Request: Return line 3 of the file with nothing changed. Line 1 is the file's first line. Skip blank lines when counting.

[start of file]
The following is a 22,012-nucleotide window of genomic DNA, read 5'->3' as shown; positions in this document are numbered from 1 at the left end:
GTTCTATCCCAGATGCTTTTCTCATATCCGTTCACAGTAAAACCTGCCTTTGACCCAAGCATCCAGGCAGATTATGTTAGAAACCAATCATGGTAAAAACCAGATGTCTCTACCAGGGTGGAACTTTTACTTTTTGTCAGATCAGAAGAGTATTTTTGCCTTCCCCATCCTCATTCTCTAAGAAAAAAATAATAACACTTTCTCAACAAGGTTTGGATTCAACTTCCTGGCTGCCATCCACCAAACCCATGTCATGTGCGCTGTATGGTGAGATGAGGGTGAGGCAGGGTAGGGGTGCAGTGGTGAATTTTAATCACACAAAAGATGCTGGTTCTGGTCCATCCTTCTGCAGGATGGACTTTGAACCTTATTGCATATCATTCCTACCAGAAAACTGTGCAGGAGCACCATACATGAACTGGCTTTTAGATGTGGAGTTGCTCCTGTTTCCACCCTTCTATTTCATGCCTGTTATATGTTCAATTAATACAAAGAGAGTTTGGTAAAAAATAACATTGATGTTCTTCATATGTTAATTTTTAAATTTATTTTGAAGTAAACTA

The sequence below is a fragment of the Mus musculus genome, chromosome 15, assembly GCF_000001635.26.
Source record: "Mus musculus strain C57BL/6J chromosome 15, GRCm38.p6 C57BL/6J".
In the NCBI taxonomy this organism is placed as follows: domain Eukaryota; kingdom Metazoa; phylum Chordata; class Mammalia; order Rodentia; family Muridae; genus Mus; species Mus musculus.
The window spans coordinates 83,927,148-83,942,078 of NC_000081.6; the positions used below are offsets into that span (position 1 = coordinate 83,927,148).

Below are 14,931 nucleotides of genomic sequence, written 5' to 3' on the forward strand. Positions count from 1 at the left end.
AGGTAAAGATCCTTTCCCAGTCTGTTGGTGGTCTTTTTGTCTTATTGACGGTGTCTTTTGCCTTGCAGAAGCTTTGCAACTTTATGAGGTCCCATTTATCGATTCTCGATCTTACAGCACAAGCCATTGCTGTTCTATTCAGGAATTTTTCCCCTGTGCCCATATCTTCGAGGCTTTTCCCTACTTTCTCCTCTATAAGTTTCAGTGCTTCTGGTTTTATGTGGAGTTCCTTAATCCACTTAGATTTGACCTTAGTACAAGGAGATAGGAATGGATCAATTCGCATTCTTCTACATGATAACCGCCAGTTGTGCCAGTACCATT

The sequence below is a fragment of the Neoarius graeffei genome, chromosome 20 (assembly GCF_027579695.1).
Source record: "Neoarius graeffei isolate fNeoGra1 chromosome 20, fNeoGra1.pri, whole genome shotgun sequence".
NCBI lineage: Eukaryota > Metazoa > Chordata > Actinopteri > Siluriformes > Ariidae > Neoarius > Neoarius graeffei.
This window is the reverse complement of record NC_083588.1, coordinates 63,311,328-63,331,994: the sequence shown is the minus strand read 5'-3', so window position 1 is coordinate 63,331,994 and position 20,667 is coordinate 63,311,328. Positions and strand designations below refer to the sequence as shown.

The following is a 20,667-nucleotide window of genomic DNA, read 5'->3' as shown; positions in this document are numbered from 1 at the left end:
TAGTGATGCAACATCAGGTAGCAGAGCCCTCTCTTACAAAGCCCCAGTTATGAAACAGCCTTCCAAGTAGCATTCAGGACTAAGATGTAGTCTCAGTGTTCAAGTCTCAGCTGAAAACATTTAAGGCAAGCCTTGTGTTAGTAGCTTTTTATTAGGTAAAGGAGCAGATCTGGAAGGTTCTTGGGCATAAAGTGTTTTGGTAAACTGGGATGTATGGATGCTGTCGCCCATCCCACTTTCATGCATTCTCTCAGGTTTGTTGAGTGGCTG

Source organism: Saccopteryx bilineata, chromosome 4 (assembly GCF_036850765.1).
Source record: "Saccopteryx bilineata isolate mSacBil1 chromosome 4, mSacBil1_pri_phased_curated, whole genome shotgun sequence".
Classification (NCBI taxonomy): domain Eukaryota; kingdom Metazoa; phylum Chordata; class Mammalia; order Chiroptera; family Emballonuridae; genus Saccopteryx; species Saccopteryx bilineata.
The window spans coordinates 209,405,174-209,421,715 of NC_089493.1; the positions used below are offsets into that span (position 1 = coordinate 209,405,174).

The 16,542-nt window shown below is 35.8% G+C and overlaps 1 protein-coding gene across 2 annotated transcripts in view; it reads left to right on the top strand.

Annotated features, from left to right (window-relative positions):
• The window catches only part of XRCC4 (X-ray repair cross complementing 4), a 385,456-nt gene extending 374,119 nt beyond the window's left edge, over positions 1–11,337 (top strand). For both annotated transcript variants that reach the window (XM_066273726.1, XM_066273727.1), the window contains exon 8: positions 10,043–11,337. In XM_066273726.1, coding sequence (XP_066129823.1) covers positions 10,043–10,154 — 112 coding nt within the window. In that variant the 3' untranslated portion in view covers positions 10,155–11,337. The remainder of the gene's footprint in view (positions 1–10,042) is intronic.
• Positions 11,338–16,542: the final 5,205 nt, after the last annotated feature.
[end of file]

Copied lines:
The sequence below is a fragment of the Mus musculus genome, chromosome 15, assembly GCF_000001635.26.